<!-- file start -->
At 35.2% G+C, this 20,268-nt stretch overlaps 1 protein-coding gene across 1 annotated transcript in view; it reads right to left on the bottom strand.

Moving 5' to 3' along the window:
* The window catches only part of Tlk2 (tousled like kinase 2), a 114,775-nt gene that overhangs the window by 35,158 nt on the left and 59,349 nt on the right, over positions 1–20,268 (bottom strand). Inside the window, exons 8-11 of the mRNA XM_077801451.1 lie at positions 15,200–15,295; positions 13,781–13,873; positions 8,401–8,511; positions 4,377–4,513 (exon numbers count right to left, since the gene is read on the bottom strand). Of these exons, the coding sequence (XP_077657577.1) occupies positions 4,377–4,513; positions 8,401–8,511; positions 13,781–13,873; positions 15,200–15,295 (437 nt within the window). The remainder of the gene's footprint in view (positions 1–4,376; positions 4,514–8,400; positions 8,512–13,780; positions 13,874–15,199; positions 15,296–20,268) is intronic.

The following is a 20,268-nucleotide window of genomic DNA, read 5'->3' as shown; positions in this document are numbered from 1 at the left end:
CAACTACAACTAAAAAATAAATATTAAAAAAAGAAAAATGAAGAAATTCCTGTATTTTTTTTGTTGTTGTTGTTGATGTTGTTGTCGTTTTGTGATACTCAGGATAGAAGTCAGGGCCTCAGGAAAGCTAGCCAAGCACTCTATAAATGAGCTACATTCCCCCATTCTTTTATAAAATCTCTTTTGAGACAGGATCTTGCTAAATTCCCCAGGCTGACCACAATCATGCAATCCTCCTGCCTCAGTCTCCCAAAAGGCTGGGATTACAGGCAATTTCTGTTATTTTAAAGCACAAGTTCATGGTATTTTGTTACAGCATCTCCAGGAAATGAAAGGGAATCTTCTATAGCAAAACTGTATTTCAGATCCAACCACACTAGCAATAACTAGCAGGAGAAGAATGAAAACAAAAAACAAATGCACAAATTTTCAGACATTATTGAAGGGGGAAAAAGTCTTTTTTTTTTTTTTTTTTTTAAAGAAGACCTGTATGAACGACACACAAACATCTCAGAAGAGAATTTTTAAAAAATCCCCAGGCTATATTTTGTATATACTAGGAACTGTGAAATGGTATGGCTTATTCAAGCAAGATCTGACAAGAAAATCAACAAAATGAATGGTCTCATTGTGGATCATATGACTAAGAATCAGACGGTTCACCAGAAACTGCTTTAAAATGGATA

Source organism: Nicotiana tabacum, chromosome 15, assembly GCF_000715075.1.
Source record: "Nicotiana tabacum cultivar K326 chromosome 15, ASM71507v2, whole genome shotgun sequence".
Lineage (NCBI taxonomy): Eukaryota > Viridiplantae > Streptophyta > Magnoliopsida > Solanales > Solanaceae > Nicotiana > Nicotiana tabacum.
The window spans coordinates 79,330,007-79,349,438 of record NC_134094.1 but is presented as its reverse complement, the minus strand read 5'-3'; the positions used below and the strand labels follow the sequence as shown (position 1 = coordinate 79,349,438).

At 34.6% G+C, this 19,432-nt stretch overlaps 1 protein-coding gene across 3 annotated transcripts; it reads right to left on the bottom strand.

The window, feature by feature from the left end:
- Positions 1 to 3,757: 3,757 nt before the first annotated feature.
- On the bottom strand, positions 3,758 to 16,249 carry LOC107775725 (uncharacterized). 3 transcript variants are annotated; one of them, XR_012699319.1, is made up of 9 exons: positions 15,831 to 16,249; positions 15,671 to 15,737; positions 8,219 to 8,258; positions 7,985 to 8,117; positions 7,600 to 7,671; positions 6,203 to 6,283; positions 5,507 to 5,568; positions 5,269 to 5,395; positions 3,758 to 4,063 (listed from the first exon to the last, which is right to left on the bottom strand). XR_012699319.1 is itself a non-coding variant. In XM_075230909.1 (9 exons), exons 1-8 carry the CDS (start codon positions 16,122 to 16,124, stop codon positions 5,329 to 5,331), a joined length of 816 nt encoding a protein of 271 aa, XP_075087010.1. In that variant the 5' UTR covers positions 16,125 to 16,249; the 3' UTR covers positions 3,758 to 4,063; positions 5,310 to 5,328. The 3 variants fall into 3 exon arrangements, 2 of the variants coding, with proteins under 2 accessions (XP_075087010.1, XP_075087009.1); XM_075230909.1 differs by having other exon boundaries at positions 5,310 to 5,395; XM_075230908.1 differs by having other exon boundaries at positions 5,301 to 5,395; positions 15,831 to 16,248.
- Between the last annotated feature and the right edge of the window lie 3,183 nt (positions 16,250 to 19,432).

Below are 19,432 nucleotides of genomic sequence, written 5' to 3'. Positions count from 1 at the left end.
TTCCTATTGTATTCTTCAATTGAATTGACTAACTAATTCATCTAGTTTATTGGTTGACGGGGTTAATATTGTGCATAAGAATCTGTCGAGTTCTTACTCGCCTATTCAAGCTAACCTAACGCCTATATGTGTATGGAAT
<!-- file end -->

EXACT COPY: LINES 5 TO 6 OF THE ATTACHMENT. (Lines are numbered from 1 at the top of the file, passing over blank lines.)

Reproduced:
CAACTACAACTAAAAAATAAATATTAAAAAAAGAAAAATGAAGAAATTCCTGTATTTTTTTTGTTGTTGTTGTTGATGTTGTTGTCGTTTTGTGATACTCAGGATAGAAGTCAGGGCCTCAGGAAAGCTAGCCAAGCACTCTATAAATGAGCTACATTCCCCCATTCTTTTATAAAATCTCTTTTGAGACAGGATCTTGCTAAATTCCCCAGGCTGACCACAATCATGCAATCCTCCTGCCTCAGTCTCCCAAAAGGCTGGGATTACAGGCAATTTCTGTTATTTTAAAGCACAAGTTCATGGTATTTTGTTACAGCATCTCCAGGAAATGAAAGGGAATCTTCTATAGCAAAACTGTATTTCAGATCCAACCACACTAGCAATAACTAGCAGGAGAAGAATGAAAACAAAAAACAAATGCACAAATTTTCAGACATTATTGAAGGGGGAAAAAGTCTTTTTTTTTTTTTTTTTTTTAAAGAAGACCTGTATGAACGACACACAAACATCTCAGAAGAGAATTTTTAAAAAATCCCCAGGCTATATTTTGTATATACTAGGAACTGTGAAATGGTATGGCTTATTCAAGCAAGATCTGACAAGAAAATCAACAAAATGAATGGTCTCATTGTGGATCATATGACTAAGAATCAGACGGTTCACCAGAAACTGCTTTAAAATGGATA

Source organism: Nicotiana tabacum, chromosome 15, assembly GCF_000715075.1.